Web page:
What Are You Doing To Make The World A Better Place?

It’s not a stretch to say that each one of wants to live in a better world. We want to see an improvement to our current circumstance.

Perhaps that means better for you personally, with a better job or a better house. Maybe you want better for your family and loved ones. Or maybe you hope for a better world for humanity in general, with longer life spans and better overall health.

However, things don’t get better unless someone drives that improvement. You can hope that you are the beneficiary of the work of someone else, but to see change, positive change, in your life you have to work at it.

Maybe that means that you need to ask your boss for a raise. Or perhaps you attend a march for a cause you believe in. You might attend a city council meeting, or donate money to a charity.

There are lots of ways to affect change, but first you need to know what improvement you want to see. Then you must take some action if you really want things to get better. Be the change you want to see in the world.

So what do you do? What actions do you take, what conversations are you a part of, what organizations do you join? What do you do to make the world a better place?

Related questions: How can we turn ideas into actions? What are our responsibilities to others? How do you define success? What are you optimistic about? Is it a cruel world?

What Gives You Purpose?

The idea of why you do the things you do, what motivates you to take the actions that you take on a daily, weekly, or yearly basis has a name: purpose.

A purpose can be a very personal thing, and it may be unique to each individual. Some may be motivated by money. Others may want to take care of their family or loved ones. Some strive to save lives, or ease the suffering of others. Or living a life of luxury, or seeking approval of your parents, or fulfilling a need to create, or…

Knowing  your purposes in life and working to achieve them can be a powerful motivating influence. Conversely, not knowing what your purpose is, or being unable to work toward it can lead to a life full of frustration.

What gives you purpose? What are you doing to fulfill that purpose?

Related questions: Is happiness the most important purpose in life? How do you define success? What makes you you? What makes you the happiest?

How Much Is Enough?

Does envy have you trying to “keep up with the Joneses?” Do you have a closet or segment of your home dedicated to barely-used items that now just take up space? Many Americans do a pretty good job at thinking of wants as needs. For instance, many sources note that while the United States holds less than 5% of the world’s population, we consume around a quarter of energy and other resources.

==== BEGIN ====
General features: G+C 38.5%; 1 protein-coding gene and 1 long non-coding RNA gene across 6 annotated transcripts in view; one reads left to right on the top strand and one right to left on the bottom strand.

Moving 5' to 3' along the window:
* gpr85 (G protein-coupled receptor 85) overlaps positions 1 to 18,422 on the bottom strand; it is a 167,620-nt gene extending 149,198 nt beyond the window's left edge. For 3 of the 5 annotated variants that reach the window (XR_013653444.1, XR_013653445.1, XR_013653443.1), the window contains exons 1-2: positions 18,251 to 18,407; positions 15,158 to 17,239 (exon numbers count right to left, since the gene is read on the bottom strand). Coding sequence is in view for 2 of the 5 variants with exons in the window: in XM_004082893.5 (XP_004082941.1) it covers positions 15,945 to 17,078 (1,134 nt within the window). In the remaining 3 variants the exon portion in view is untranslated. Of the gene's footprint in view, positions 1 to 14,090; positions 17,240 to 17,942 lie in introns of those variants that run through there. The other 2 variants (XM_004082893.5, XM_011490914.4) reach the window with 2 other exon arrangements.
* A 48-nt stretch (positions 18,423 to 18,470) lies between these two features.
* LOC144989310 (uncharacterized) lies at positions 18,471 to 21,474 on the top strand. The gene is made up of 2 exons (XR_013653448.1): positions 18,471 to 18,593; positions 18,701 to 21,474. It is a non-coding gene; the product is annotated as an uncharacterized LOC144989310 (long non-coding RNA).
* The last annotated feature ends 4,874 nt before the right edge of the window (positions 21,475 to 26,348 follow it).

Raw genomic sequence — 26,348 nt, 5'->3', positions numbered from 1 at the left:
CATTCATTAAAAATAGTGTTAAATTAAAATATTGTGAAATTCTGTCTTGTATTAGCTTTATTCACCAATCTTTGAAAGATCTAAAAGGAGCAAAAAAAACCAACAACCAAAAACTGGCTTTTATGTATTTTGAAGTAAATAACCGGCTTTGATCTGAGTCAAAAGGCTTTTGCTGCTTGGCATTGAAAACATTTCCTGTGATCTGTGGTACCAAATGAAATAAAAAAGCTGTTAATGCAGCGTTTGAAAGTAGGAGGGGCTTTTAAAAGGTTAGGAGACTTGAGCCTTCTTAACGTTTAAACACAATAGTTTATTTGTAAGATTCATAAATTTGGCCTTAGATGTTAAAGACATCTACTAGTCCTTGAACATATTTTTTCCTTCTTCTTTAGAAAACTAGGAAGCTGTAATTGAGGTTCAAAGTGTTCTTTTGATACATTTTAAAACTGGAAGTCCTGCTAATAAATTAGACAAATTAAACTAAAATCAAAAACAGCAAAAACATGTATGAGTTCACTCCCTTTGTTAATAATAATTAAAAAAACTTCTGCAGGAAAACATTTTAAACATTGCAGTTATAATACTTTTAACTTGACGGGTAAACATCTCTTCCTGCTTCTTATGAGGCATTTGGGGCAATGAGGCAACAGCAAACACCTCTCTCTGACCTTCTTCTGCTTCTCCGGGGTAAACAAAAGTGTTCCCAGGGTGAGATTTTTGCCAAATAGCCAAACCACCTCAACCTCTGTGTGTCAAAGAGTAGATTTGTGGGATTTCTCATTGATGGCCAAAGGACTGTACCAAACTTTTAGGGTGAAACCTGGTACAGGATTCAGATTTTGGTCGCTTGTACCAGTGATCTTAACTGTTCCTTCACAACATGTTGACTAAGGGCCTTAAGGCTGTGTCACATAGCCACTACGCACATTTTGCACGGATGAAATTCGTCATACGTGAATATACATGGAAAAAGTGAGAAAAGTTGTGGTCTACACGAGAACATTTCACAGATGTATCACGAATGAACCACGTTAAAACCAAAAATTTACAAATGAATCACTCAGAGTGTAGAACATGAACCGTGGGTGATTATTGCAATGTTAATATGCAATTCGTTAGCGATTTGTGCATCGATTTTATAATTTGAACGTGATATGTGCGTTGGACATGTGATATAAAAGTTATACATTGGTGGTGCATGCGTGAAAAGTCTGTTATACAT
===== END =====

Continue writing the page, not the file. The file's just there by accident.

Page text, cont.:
You’d think that with all the extra stuff and the money we use to buy it we must be happier, right? Not according to the World Economic Forum. According to a measure known as the Happiness Index (six significant factors which contribute to happiness), “although the US ranks highly for per capita income, it is only ranked 18th out of 156 countries, substantially below most comparably wealthy nations.”

Of course, per capita income stats are deceiving. Disparity runs deep in America. Millions of people live in deep poverty, not only lacking in material needs, but also the basics of adequate shelter and healthy food. While necessary, charitable responses can only go so far. Some would argue that structural changes are needed to reduce the suffering of the have-nots (e.g. changes to economic assistance, housing, and tax policy).  In other words, more must be asked of the rest of us.

So, how much is enough? This is not simply an economic question. It’s environmental as well.

Humanity is currently consuming resources at a pace faster than the Earth’s ecological systems can renew them. Collectively, we have significantly passed the planet’s regeneration line.

That brings up a couple of important questions for America and Americans: Should there be limits to how much a person, a community, or our country can have or consume? And, if so, should it be up to the individual, our government, or some independent standard to measure if we’ve reached the point of adequate consumption and/or possession?

How much is enough?

Related questions:  How Can We Appreciate Life More?What Material Possession Means The Most To You?What Makes You The Happiest?What Are Our Responsibilities To Others?